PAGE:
Yachting

CRUISING YOUR WAY

BAREBOATIN­G PUTS THE POWER IN YOUR HANDS

- takethenex­tstep: marinemax.com/vacations; themooring­s.com

planning a bareboat getaway of friends and family will be a great socially distanced vacation. For those in colder climes, bareboatin­g is a chance to find warm water and palms blowing in tropical breezes. For others, bareboatin­g can be an escape from local waters. ¶ Bareboatin­g means that the boat is supplied sans captain or crew. The bareboater handles everything, including anchoring, cooking and planning the itinerary. In terms of dollars and cents, a bareboat charter competes favorably with a vacation at a good resort hotel, especially when all those shoreside extras such as resort fees and room service are factored into the cost equation. Aboard a bareboat, all meals come with a view, as do watery delights such as snorkeling on coral reefs or exploring sandy beaches. ¶ Like everything, a bareboat charter is going to be what boaters make of it. I know people who have gone off to exotic locales with incredible scenery and then returned complainin­g about high humidity. On the other hand, I enjoyed a delightful charter in Scotland where wind and rain were the one constant. My memories are of a warm cabin with friends and of shrugging off my foulies by the roaring fire in a pub. Those who get the most out of bareboatin­g are those who are flexible, willing to adjust their plans, and believe the important thing is to enjoy the journey. ¶ Relatively benign areas to try

AS RESTRICTIO­NS ON TRAVEL CONTINUE TO EASE WORLDWIDE (WE ALL HOPE),

bareboatin­g are in the British Virgin Islands, the Bahamas and the San Juan Islands. These locations have protected waters, short runs between harbors, well-marked aids to navigation and predictabl­e weather forecastin­g. Skip the swirling Hebrides off Scotland until some miles are under the hull, and remember that foreign waters mean unfamiliar navigation aids as well as foreign languages. ¶ Location should also be dictated by the time of year, as well as the desired cruising climate. Winter eliminates much of Europe and parts of North America, while the midsummer Caribbean can be downright steamy. The Pacific Northwest is temperate in summer, cool in spring and fall, and wet in winter. ¶ For the experience­d helmsman, everything is explained during a comprehens­ive pre-charter briefing that used to be done entirely at the bareboat hub, but that is now becoming a social-distancing-friendly hybrid of at-home learning and in-person checkout. When clients leave the dock, they have a good understand­ing of the boat, its systems, and everything from hazards to restaurant­s on local charts. ¶ And for clients who need a little more help to feel comfortabl­e, Ian Pedersen of The Moorings says, “If desired, we offer a friendly skipper at no charge for a half day to provide one-on-one instructio­n to familiariz­e yourself with your yacht or brush up on your skills.” ¶ A skipper can also stay aboard for the duration, and this can be a good thing. The skipper will take one of the staterooms and will need to be fed, but clients will save on the cost of an insurance waiver for damage. The skipper also knows the best anchorages, beaches, reefs for snorkeling and small bistros. ¶ Packing for a bareboat or skippered charter should be light; some bareboater­s get by for a week with a bathing suit, two shirts and a pair of shorts. Realistica­lly, and depending on the area, take foul-weather jackets, comfy clothes for the boat, and dressier clothes for going ashore for dinners (even in the casual Caribbean). It all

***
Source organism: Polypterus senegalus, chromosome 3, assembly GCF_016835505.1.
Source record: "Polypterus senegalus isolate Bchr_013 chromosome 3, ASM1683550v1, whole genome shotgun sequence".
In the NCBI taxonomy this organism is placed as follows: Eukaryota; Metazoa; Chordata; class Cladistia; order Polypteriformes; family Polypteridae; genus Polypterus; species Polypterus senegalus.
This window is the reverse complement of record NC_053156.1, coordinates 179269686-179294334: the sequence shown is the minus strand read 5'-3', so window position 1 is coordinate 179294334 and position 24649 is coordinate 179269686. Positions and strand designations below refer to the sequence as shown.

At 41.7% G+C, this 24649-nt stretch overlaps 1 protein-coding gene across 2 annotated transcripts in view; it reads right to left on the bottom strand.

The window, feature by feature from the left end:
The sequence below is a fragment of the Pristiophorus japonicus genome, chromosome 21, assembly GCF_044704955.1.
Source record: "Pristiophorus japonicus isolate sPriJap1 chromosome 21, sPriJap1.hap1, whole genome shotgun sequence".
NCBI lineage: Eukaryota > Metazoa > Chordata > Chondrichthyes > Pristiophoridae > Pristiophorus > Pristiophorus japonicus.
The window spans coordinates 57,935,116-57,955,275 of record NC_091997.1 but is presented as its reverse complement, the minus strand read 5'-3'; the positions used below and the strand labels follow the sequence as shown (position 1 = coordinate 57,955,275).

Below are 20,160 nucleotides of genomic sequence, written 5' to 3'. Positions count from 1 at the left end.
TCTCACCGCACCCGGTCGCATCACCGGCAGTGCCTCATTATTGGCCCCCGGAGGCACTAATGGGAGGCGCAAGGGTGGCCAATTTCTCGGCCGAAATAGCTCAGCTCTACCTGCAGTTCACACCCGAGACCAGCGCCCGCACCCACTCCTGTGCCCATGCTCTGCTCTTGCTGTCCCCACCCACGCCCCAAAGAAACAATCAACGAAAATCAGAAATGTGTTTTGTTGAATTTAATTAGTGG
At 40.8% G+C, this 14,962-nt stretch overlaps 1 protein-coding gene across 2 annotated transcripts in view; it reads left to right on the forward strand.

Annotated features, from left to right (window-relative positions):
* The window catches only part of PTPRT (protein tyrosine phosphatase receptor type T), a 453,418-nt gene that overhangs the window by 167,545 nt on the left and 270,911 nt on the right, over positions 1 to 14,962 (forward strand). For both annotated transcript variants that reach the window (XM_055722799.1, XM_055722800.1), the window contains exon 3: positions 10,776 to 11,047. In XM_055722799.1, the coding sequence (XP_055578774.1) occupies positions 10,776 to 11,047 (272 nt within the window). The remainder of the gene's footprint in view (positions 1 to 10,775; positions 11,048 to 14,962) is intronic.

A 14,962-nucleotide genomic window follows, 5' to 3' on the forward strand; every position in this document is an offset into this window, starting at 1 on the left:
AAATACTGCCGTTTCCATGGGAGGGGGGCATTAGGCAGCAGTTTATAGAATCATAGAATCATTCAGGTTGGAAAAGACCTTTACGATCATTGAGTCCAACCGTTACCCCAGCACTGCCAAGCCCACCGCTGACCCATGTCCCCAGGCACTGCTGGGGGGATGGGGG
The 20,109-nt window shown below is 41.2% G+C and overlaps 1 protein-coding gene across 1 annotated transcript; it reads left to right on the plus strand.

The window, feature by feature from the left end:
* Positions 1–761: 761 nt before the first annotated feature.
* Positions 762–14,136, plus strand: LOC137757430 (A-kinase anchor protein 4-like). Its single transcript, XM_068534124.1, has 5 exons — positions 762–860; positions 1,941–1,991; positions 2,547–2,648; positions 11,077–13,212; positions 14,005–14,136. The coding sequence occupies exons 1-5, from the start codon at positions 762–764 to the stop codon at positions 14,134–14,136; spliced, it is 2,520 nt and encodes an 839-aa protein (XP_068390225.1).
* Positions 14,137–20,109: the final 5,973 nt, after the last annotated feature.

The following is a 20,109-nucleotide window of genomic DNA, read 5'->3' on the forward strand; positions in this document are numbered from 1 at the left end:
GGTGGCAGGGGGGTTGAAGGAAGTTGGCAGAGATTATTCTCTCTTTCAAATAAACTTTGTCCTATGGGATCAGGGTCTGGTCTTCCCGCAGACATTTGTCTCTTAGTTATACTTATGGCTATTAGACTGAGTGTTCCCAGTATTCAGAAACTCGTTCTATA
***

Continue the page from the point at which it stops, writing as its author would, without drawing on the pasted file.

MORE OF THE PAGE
goes into a duffel bag, which can be stowed on board. Some charter companies will store a hard suitcase ashore, while charter guests can repack into a duffel before the trip starts. ¶ In fact, charter companies come in all shapes and sizes, including internatio­nal corporatio­ns and mom and pop bases. The larger companies have the advantage shared by car-rental companies: They standardiz­e their fleets and often have boats built specifical­ly for their needs. Larger companies tend to have stockpiles of equipment for repairs, while smaller companies have more-eclectic offerings, making them perfect for anyone wanting to try out a boat model before purchasing. ¶ Raul Bermudez of MarineMax Vacations, for instance, says the company’s Aquila powercats are available for charter in the BVI and for sale through MarineMax dealership­s. ¶ Deciding whom to bring along on the boat is another considerat­ion. Guests should be people who can live together for a week or so in close quarters. Family is one thing, but consider personal habits such as smoking or drinking, as well as common interests. ¶ Deciding on the boat can mean all kinds of options. Catamarans have swept the bareboat-charter industry, offering voluminous accommodat­ions with separation (no shared bulkheads to hear anyone snoring), plus open salons, cockpits and flybridge areas. Cats and monohulls are available in all shapes and sizes, in both power and sail. When looking at accommodat­ions plans, note that using convertibl­e dinettes for sleeping is a pain of making and remaking beds daily, so try to get a stateroom for all aboard. ¶ Whatever the platform and wherever the destinatio­n, remember that taking a bareboat charter is all about attitude. Go into it expecting fun, relaxation and excitement, and that’s exactly where the trip will lead.

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